The Hijab as Da'wah
Most Muslims are familiar with the various reasons that Allah has required women to wear hijab: The hijab reflects modesty, purity and respect; it lessens temptation so that more serious sins will be avoided; it protects women from the harm and molestation of evil men; a woman who wears hijab will be evaluated for her intelligence and skills rather than her appearance.
One important aspect that is often overlooked, however, is that the hijab is a symbol of Muslim identity. A woman who covers her head is making a statement that she is a member of the Muslim community and that she follows a particular code of moral conduct.
Allah says: "O Prophet, tell your wives and daughters and the believing women to draw their outer garments around them. That is more suitable that they will be known (as Muslims and chaste believing women) and not be abused." [Qur'an, 33:59]
Women In Da'wah
From the very beginning, women have played vital roles in the propagation of the fundamental truths of Islamic da'wah. From the sacrifices of Sumayyah, to the collected Ahadeeth of Aisha, women have been instrumental in the flourishing and spreading of this deen. Unfortunately during these times, the Islamic revival suffers from weaknesses in its properly qualified personnel, which limits its spreading and restricts the da'wah work to an elitist group of activists, with finite and limited efforts of da'wah and tarbiyah being focused on women.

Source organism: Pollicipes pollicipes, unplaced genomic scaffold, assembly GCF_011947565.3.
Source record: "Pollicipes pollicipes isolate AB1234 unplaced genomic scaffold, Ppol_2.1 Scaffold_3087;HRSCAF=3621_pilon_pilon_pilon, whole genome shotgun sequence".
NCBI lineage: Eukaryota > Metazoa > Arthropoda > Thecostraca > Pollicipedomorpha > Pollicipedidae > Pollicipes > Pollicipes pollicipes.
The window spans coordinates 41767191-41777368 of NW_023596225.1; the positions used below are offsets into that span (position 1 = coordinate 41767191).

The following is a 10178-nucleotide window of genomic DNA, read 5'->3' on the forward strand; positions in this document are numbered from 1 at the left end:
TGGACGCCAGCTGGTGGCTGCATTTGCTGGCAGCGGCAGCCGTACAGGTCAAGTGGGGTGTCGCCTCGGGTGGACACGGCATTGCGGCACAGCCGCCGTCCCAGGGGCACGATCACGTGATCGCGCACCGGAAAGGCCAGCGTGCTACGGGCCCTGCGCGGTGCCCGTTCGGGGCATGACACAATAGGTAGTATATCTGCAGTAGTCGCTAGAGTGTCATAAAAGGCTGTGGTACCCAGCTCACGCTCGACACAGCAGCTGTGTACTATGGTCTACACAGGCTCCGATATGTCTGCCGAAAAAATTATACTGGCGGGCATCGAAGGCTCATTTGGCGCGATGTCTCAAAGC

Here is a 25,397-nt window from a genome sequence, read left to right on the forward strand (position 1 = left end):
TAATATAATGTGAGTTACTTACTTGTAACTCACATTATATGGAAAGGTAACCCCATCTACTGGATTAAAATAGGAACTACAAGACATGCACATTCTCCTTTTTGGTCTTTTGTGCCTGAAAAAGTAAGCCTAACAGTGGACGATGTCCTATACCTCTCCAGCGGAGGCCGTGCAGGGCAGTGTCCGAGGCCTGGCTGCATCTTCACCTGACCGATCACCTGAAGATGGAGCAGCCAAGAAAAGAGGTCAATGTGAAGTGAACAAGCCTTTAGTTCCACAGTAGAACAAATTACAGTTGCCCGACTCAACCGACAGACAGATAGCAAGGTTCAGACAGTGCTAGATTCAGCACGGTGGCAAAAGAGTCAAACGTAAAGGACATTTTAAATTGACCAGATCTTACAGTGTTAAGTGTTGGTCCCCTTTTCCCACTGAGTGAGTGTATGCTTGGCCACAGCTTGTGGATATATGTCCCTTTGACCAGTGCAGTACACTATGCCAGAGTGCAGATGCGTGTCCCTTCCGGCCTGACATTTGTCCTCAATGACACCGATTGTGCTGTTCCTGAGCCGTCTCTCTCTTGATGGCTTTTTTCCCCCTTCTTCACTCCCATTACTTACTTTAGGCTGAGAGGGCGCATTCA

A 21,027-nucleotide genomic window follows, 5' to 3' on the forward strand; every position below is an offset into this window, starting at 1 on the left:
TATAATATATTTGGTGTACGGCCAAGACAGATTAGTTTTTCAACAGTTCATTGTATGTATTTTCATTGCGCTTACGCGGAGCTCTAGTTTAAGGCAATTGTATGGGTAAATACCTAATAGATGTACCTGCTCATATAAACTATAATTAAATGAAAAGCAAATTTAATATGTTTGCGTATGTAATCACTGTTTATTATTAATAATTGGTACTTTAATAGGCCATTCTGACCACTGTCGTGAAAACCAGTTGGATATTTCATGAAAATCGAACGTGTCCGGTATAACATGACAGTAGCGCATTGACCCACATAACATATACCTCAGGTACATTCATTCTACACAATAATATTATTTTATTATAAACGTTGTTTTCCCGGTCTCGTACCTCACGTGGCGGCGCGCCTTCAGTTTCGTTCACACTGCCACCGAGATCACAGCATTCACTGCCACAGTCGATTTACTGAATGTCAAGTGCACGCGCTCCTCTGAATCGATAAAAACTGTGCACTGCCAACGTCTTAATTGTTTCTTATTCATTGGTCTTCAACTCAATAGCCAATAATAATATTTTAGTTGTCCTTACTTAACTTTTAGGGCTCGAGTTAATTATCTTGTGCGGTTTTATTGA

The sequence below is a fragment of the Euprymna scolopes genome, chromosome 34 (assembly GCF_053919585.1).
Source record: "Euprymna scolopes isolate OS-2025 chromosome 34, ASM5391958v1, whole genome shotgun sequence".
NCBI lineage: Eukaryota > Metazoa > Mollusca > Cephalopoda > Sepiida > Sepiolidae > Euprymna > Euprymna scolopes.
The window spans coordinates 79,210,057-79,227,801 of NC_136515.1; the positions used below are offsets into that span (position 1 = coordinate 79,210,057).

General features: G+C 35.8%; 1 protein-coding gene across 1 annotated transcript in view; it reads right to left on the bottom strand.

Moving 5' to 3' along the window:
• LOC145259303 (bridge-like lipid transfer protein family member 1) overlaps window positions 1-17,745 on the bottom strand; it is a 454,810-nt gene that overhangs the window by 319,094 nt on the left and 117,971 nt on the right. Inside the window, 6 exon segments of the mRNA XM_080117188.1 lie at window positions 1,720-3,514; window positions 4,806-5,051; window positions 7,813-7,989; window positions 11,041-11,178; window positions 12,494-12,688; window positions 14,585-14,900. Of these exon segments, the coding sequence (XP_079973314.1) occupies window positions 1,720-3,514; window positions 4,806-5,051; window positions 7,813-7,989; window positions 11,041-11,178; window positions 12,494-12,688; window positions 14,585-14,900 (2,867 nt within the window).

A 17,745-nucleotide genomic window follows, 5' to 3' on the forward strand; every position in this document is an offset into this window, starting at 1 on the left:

Da'wah amongst women deserves, and should get, far more attention than it does. So far, except in a few instances, women have been distanced from the field of da'wah work. If we look at the reality, and the situation of Islamic da'wah work, and the position of women in it today, we can easily find the following problems:
1- Deficiency in da'wah capabilities among and by women.
2- The ill use of existing limited-resources in combination with a lack of personal initiative on the part of women.
3- A neglect or omission of women's issues in the planning of Islamic da'wah.
4- Absence of strong tarbiyah and the lack of fundamental Islamic knowledge in the da'iyat (female callers) in the field of da'wah. Only a few of the wives and daughters of dou'at (male callers) have any worthwhile Islamic knowledge.